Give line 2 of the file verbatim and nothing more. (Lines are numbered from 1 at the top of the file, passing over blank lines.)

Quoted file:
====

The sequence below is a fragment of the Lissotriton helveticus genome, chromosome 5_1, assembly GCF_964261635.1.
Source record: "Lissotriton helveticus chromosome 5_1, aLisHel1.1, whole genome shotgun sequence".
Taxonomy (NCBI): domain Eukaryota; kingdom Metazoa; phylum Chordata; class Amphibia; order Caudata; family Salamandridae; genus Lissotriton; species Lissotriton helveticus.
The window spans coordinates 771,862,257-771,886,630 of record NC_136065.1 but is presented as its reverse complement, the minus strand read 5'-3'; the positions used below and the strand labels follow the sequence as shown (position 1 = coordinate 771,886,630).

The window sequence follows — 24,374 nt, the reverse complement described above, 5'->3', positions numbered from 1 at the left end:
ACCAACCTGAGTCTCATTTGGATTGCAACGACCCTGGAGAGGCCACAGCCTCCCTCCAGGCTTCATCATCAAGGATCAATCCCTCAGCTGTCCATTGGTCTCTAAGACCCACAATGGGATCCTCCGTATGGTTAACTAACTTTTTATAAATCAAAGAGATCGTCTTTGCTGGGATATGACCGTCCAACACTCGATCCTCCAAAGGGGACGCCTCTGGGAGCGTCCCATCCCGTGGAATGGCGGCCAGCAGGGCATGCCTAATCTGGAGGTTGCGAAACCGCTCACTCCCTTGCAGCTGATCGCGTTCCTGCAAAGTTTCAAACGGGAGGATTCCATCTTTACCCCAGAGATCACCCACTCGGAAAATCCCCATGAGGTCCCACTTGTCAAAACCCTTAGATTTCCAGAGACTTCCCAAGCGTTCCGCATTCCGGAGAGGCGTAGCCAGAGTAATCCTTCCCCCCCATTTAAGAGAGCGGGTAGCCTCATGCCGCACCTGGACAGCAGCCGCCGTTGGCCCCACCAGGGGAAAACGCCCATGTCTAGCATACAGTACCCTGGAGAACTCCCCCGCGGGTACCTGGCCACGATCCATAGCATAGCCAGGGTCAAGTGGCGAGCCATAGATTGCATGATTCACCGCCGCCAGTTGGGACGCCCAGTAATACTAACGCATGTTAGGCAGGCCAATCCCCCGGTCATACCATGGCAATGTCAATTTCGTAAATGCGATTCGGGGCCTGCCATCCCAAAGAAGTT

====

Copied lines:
Source record: "Lissotriton helveticus chromosome 5_1, aLisHel1.1, whole genome shotgun sequence".